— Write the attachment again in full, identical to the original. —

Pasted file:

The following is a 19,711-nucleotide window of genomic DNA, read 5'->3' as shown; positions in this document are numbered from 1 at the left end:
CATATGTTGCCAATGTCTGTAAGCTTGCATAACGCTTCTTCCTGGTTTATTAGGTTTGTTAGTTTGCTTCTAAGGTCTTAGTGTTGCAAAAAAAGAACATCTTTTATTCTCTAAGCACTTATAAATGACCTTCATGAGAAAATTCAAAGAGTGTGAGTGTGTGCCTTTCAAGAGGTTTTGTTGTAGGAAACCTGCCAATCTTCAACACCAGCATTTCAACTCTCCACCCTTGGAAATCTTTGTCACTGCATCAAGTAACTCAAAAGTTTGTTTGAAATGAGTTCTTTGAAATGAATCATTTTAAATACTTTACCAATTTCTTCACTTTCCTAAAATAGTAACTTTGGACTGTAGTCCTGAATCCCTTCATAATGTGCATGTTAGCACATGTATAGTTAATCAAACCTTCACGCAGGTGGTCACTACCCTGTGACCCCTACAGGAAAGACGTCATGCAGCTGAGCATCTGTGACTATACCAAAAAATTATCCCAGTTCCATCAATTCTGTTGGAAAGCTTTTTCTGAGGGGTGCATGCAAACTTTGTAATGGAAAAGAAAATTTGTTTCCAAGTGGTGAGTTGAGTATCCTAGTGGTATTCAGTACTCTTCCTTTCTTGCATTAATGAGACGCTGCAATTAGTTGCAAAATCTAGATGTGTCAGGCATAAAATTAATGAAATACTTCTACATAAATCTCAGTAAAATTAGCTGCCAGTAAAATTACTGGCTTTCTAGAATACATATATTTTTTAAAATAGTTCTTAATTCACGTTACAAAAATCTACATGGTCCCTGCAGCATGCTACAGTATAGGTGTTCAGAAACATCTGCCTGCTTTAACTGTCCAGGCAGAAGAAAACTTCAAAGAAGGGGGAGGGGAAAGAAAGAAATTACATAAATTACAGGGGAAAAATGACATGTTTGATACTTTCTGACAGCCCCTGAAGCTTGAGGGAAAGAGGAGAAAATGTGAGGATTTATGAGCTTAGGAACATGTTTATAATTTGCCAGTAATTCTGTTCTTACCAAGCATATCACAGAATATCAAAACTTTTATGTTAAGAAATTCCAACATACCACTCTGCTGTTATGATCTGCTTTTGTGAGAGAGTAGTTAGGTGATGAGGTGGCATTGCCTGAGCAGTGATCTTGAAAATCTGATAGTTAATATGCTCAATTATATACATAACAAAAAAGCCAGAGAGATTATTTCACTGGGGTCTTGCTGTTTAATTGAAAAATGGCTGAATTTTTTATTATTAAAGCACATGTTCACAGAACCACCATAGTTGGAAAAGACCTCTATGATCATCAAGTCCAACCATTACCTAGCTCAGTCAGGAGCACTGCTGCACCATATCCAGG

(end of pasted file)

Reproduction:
The following is a 19,711-nucleotide window of genomic DNA, read 5'->3' as shown; positions in this document are numbered from 1 at the left end:
CATATGTTGCCAATGTCTGTAAGCTTGCATAACGCTTCTTCCTGGTTTATTAGGTTTGTTAGTTTGCTTCTAAGGTCTTAGTGTTGCAAAAAAAGAACATCTTTTATTCTCTAAGCACTTATAAATGACCTTCATGAGAAAATTCAAAGAGTGTGAGTGTGTGCCTTTCAAGAGGTTTTGTTGTAGGAAACCTGCCAATCTTCAACACCAGCATTTCAACTCTCCACCCTTGGAAATCTTTGTCACTGCATCAAGTAACTCAAAAGTTTGTTTGAAATGAGTTCTTTGAAATGAATCATTTTAAATACTTTACCAATTTCTTCACTTTCCTAAAATAGTAACTTTGGACTGTAGTCCTGAATCCCTTCATAATGTGCATGTTAGCACATGTATAGTTAATCAAACCTTCACGCAGGTGGTCACTACCCTGTGACCCCTACAGGAAAGACGTCATGCAGCTGAGCATCTGTGACTATACCAAAAAATTATCCCAGTTCCATCAATTCTGTTGGAAAGCTTTTTCTGAGGGGTGCATGCAAACTTTGTAATGGAAAAGAAAATTTGTTTCCAAGTGGTGAGTTGAGTATCCTAGTGGTATTCAGTACTCTTCCTTTCTTGCATTAATGAGACGCTGCAATTAGTTGCAAAATCTAGATGTGTCAGGCATAAAATTAATGAAATACTTCTACATAAATCTCAGTAAAATTAGCTGCCAGTAAAATTACTGGCTTTCTAGAATACATATATTTTTTAAAATAGTTCTTAATTCACGTTACAAAAATCTACATGGTCCCTGCAGCATGCTACAGTATAGGTGTTCAGAAACATCTGCCTGCTTTAACTGTCCAGGCAGAAGAAAACTTCAAAGAAGGGGGAGGGGAAAGAAAGAAATTACATAAATTACAGGGGAAAAATGACATGTTTGATACTTTCTGACAGCCCCTGAAGCTTGAGGGAAAGAGGAGAAAATGTGAGGATTTATGAGCTTAGGAACATGTTTATAATTTGCCAGTAATTCTGTTCTTACCAAGCATATCACAGAATATCAAAACTTTTATGTTAAGAAATTCCAACATACCACTCTGCTGTTATGATCTGCTTTTGTGAGAGAGTAGTTAGGTGATGAGGTGGCATTGCCTGAGCAGTGATCTTGAAAATCTGATAGTTAATATGCTCAATTATATACATAACAAAAAAGCCAGAGAGATTATTTCACTGGGGTCTTGCTGTTTAATTGAAAAATGGCTGAATTTTTTATTATTAAAGCACATGTTCACAGAACCACCATAGTTGGAAAAGACCTCTATGATCATCAAGTCCAACCATTACCTAGCTCAGTCAGGAGCACTGCTGCACCATATCCAGG